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The New rebel steamer "No. 290."

--According to the following statement, furnished by the London correspondent of the Dublin Evening Mail, the new ‘"rebel"’ steamer ‘"No. 290,"’ which has just given the Tuscarora the slip, is an iron-clad and a very formidable vessel:

She can steam from 16 to 18 knots an hour, is perfectly seaworthy; for all practical purposes invulnerable, and will prove to any vessel she may encounter as formidable an antagonist as our own Warrior, the boast of the British navy. This is the ‘"No. 290"’ as to whose whereabouts Union cruisers have with reason betrayed such anxiety. It had been known for some time that a large and powerful iron vessel was constructing at the dock-yard of Messrs. Laird, Birkenhead; but monsters of the deep are so much the order of the day at that establishment that no one troubled his head much about this new production, or cared to remark the great thickness of the plates which were being used.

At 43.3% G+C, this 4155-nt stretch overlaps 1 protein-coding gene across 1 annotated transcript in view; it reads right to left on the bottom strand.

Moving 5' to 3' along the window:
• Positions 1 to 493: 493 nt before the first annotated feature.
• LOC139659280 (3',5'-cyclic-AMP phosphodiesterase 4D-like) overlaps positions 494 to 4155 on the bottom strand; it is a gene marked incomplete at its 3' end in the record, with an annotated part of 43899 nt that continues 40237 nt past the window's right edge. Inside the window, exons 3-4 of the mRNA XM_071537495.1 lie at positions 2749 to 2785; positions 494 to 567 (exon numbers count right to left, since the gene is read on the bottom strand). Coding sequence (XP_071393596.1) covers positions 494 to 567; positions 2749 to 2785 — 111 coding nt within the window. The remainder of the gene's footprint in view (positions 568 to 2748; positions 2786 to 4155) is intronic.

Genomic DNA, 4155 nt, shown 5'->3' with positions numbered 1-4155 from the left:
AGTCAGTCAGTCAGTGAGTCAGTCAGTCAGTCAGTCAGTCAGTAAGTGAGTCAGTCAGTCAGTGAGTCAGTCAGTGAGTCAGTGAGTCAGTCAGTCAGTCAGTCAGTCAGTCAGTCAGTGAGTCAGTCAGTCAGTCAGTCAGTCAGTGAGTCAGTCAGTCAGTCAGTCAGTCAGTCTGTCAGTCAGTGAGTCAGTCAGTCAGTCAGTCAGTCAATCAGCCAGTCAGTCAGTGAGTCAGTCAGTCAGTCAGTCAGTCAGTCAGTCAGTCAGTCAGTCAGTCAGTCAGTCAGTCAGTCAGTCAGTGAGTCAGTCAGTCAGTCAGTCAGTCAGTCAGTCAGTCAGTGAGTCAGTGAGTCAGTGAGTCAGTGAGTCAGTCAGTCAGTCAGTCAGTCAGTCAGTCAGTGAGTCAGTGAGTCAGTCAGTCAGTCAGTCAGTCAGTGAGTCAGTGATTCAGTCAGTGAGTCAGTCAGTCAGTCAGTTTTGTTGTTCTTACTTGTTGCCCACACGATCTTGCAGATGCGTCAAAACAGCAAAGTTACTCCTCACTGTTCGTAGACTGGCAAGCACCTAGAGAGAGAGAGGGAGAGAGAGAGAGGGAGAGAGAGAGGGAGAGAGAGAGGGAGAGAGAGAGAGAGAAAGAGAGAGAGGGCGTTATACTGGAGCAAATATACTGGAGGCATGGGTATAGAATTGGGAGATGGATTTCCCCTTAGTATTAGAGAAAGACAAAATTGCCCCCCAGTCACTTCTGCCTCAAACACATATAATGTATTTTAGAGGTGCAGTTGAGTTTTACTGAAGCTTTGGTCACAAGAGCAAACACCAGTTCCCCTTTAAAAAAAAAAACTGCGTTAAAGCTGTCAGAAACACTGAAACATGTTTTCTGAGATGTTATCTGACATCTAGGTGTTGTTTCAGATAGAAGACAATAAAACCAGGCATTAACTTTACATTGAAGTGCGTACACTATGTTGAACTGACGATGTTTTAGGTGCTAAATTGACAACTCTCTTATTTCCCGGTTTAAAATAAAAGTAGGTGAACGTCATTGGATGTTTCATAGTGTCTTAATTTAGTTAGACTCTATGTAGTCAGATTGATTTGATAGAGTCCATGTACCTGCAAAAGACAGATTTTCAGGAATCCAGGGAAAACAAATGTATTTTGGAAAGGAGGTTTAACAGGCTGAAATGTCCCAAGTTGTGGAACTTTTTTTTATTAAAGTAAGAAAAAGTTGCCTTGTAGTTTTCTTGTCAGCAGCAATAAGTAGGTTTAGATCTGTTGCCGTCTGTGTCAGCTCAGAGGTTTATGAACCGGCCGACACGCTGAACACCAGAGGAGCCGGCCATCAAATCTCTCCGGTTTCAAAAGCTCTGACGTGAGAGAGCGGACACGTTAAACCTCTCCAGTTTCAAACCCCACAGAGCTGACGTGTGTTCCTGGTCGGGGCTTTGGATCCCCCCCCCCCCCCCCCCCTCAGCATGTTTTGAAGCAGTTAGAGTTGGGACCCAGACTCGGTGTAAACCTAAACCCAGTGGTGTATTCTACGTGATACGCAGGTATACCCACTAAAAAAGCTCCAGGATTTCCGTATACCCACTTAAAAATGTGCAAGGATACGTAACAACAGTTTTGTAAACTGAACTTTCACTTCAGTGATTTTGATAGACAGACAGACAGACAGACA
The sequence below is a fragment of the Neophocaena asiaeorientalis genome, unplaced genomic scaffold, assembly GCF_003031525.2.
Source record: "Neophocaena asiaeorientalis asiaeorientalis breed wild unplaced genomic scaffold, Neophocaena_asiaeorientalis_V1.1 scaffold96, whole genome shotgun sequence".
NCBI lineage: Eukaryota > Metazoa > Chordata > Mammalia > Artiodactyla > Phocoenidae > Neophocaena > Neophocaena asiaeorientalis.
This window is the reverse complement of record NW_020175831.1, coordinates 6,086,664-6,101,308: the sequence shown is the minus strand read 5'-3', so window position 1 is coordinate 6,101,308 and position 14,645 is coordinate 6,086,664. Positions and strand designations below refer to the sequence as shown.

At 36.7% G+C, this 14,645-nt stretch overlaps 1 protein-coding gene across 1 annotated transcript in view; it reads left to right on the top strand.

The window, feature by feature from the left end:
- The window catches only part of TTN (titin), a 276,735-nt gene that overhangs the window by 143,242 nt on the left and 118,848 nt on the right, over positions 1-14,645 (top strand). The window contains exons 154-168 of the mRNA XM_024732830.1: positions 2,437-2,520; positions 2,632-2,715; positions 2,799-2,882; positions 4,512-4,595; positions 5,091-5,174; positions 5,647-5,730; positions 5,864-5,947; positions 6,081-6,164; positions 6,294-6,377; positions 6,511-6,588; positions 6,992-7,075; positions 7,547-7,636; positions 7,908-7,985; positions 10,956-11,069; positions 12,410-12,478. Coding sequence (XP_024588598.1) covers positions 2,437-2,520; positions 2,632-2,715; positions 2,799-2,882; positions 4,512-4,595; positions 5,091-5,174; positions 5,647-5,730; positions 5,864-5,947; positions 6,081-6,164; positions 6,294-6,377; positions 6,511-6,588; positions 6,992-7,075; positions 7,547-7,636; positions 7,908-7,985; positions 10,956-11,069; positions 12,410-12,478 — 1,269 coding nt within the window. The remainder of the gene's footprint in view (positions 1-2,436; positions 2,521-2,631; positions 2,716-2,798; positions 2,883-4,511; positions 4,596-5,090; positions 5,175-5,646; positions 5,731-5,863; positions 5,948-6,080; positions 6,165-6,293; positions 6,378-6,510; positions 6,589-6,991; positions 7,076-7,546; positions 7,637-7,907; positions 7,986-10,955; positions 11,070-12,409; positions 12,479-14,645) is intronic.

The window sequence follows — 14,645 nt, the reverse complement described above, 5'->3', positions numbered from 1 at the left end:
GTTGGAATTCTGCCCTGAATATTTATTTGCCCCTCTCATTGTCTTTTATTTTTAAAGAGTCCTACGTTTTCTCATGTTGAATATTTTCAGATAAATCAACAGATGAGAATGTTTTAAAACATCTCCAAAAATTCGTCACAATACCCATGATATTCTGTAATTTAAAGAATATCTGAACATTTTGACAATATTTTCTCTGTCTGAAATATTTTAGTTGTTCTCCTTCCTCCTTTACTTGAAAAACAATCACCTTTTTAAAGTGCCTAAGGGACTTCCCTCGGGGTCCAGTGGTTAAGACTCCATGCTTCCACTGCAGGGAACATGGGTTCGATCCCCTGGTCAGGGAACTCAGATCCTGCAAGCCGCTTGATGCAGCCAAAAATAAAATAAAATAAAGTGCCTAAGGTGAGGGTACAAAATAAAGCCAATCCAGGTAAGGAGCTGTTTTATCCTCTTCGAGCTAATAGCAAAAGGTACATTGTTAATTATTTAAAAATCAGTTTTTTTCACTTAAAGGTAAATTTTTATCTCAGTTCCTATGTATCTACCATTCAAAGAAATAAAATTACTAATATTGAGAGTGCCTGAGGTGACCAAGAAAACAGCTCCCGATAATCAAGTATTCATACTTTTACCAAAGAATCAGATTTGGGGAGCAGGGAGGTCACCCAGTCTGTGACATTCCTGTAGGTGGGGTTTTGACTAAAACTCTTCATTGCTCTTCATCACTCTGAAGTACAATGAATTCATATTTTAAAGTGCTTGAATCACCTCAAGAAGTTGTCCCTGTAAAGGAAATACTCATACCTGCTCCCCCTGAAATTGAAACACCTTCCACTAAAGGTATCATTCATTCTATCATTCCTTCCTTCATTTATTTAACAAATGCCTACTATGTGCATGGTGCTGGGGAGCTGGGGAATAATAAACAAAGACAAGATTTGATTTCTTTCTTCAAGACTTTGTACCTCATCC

At the very last moment the Federal authorities seem to have had their suspicion aroused, for the Tuscarora was dispatched to keep watch in the neighborhood of the dock where she lay, and the southern coast of Ireland was also strictly watched. ‘"No. 290,"’ meanwhile, apprised of all that was going on, dropped down the river quietly one day, and steamed out into the bay, nominally for her trial trip — with a party of ladies and musicians on board. Instead, however, of returning to moorings at Birkenhead, where she would have been kept endurance vile by the Tuscarora, she quietly landed her passengers, avoiding Cork, Waterford, &c., in the neighborhood of which she might have heard of something not at all to her advantage.

‘"No. 290"’ steamed round by Londonderry and Donegal, and was jointed off the west coast of Ireland by the steamer which had previously sailed, having on board the armament intended for the ‘"Ironsides."’

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